As is always the case, every year in April, changes in employment law take place. This year is no different and below is a “snapshot” of some of the changes.

Flexible Working 

From 6 April 2024, key changes will be introduced to flexible working laws including:

a)   A flexible working request is a “day one” right, that is to say as soon as an employee starts employment they have the right to make a flexible working request;

b)   a new legal duty to consult with employees about alternatives to their flexible working request;

c)   employees are no longer required to set out how their request would impact the business if it is refused;

d)   two requests can be made by an employee in any 12-month period, and an employer is required to respond to requests within two months.

Carer’s Leave

From 6 April 2024 employees will have a new legal entitlement to take up to one week’s unpaid leave per year to provide or arrange care for a dependant with a long-term care need. It will apply to all employees from the start of their employment.

Statutory paternity leave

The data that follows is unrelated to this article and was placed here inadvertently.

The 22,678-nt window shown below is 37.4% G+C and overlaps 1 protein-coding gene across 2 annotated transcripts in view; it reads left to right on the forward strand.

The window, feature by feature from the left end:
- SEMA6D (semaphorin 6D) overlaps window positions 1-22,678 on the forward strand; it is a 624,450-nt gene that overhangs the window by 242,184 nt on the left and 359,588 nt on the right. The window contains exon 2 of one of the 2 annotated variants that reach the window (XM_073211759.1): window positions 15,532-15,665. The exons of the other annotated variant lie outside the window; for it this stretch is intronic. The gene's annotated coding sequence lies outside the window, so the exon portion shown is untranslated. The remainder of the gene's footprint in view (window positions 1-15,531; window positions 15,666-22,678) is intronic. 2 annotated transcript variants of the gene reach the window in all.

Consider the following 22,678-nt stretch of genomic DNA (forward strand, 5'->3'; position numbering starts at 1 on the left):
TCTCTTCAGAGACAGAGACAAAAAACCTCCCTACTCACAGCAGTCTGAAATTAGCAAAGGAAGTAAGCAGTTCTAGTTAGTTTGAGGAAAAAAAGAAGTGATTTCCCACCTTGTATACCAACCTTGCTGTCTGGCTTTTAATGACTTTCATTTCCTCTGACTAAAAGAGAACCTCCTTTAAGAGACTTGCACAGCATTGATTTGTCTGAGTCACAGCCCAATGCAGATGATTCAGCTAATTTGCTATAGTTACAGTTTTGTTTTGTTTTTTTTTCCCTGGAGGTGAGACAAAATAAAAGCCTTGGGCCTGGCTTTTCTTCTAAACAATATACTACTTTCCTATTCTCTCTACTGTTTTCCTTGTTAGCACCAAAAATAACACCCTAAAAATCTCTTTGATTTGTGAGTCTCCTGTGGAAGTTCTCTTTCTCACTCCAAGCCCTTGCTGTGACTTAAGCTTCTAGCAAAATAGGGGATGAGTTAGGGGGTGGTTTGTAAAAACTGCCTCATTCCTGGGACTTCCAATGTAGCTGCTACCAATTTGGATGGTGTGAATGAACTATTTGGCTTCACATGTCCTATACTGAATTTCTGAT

From 6 April 2024, partners will be able to take statutory paternity leave within the first year after childbirth (rather than the first 8 weeks) and will have the option to take the leave in two non-consecutive week blocks, as opposed to the current requirement to take it as either one week or two consecutive weeks. Similar rights will be in place for those who adopt. There is also a shortened 28-day notice period to notify employers about the intention to take statutory paternity leave.

Extended legal protection from redundancy during family leave

From 6 April 2024, redundancy protections will be extended for those on maternity, adoption and shared parental leave. Employees will be entitled to suitable alternative employment in a redundancy situation, in preference to other employees at risk, not just during pregnancy, but for 18 months after the expected week of childbirth. Similar protections are in place for those on adoption leave and shared parental leave.

With the likelihood of a General Election and possibly a new Government later in the year, it is of course possible that these changes could be changed… again.

The contents of this post do not constitute legal advice and are provided for general information purposes only.

The contents of this post do not constitute legal advice and are provided for general information purposes only